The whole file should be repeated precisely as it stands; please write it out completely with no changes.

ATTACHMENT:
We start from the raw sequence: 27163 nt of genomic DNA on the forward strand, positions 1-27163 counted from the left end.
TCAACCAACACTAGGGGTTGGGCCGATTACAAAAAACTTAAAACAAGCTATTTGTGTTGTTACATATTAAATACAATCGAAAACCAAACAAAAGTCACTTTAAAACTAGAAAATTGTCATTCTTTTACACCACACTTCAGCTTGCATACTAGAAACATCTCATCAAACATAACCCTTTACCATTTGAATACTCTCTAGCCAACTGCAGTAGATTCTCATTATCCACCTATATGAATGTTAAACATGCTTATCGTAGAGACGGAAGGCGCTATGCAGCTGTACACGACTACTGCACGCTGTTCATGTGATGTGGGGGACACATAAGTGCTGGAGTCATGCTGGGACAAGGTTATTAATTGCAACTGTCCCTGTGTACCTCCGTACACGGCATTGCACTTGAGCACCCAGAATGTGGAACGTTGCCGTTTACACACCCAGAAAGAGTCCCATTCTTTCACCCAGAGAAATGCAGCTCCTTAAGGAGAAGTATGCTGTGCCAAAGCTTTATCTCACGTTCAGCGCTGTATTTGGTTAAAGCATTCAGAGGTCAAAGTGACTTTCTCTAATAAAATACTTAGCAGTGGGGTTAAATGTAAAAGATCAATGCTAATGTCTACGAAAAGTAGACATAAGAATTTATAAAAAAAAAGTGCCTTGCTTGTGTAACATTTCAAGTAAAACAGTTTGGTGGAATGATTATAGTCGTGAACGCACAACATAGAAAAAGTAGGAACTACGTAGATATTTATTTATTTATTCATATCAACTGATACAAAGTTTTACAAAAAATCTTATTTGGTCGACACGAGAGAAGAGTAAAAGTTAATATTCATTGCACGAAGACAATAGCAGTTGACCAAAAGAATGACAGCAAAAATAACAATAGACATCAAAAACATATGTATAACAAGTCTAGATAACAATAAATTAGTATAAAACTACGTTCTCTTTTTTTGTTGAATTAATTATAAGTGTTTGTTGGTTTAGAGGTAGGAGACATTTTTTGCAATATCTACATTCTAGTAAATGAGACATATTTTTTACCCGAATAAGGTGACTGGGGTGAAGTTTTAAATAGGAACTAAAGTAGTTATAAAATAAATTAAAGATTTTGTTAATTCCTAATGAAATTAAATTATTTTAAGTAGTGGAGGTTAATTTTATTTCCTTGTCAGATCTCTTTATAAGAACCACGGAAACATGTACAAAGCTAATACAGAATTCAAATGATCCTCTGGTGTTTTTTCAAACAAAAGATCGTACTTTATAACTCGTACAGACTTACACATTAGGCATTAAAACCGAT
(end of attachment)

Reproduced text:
We start from the raw sequence: 27163 nt of genomic DNA on the forward strand, positions 1-27163 counted from the left end.
TCAACCAACACTAGGGGTTGGGCCGATTACAAAAAACTTAAAACAAGCTATTTGTGTTGTTACATATTAAATACAATCGAAAACCAAACAAAAGTCACTTTAAAACTAGAAAATTGTCATTCTTTTACACCACACTTCAGCTTGCATACTAGAAACATCTCATCAAACATAACCCTTTACCATTTGAATACTCTCTAGCCAACTGCAGTAGATTCTCATTATCCACCTATATGAATGTTAAACATGCTTATCGTAGAGACGGAAGGCGCTATGCAGCTGTACACGACTACTGCACGCTGTTCATGTGATGTGGGGGACACATAAGTGCTGGAGTCATGCTGGGACAAGGTTATTAATTGCAACTGTCCCTGTGTACCTCCGTACACGGCATTGCACTTGAGCACCCAGAATGTGGAACGTTGCCGTTTACACACCCAGAAAGAGTCCCATTCTTTCACCCAGAGAAATGCAGCTCCTTAAGGAGAAGTATGCTGTGCCAAAGCTTTATCTCACGTTCAGCGCTGTATTTGGTTAAAGCATTCAGAGGTCAAAGTGACTTTCTCTAATAAAATACTTAGCAGTGGGGTTAAATGTAAAAGATCAATGCTAATGTCTACGAAAAGTAGACATAAGAATTTATAAAAAAAAAGTGCCTTGCTTGTGTAACATTTCAAGTAAAACAGTTTGGTGGAATGATTATAGTCGTGAACGCACAACATAGAAAAAGTAGGAACTACGTAGATATTTATTTATTTATTCATATCAACTGATACAAAGTTTTACAAAAAATCTTATTTGGTCGACACGAGAGAAGAGTAAAAGTTAATATTCATTGCACGAAGACAATAGCAGTTGACCAAAAGAATGACAGCAAAAATAACAATAGACATCAAAAACATATGTATAACAAGTCTAGATAACAATAAATTAGTATAAAACTACGTTCTCTTTTTTTGTTGAATTAATTATAAGTGTTTGTTGGTTTAGAGGTAGGAGACATTTTTTGCAATATCTACATTCTAGTAAATGAGACATATTTTTTACCCGAATAAGGTGACTGGGGTGAAGTTTTAAATAGGAACTAAAGTAGTTATAAAATAAATTAAAGATTTTGTTAATTCCTAATGAAATTAAATTATTTTAAGTAGTGGAGGTTAATTTTATTTCCTTGTCAGATCTCTTTATAAGAACCACGGAAACATGTACAAAGCTAATACAGAATTCAAATGATCCTCTGGTGTTTTTTCAAACAAAAGATCGTACTTTATAACTCGTACAGACTTACACATTAGGCATTAAAACCGAT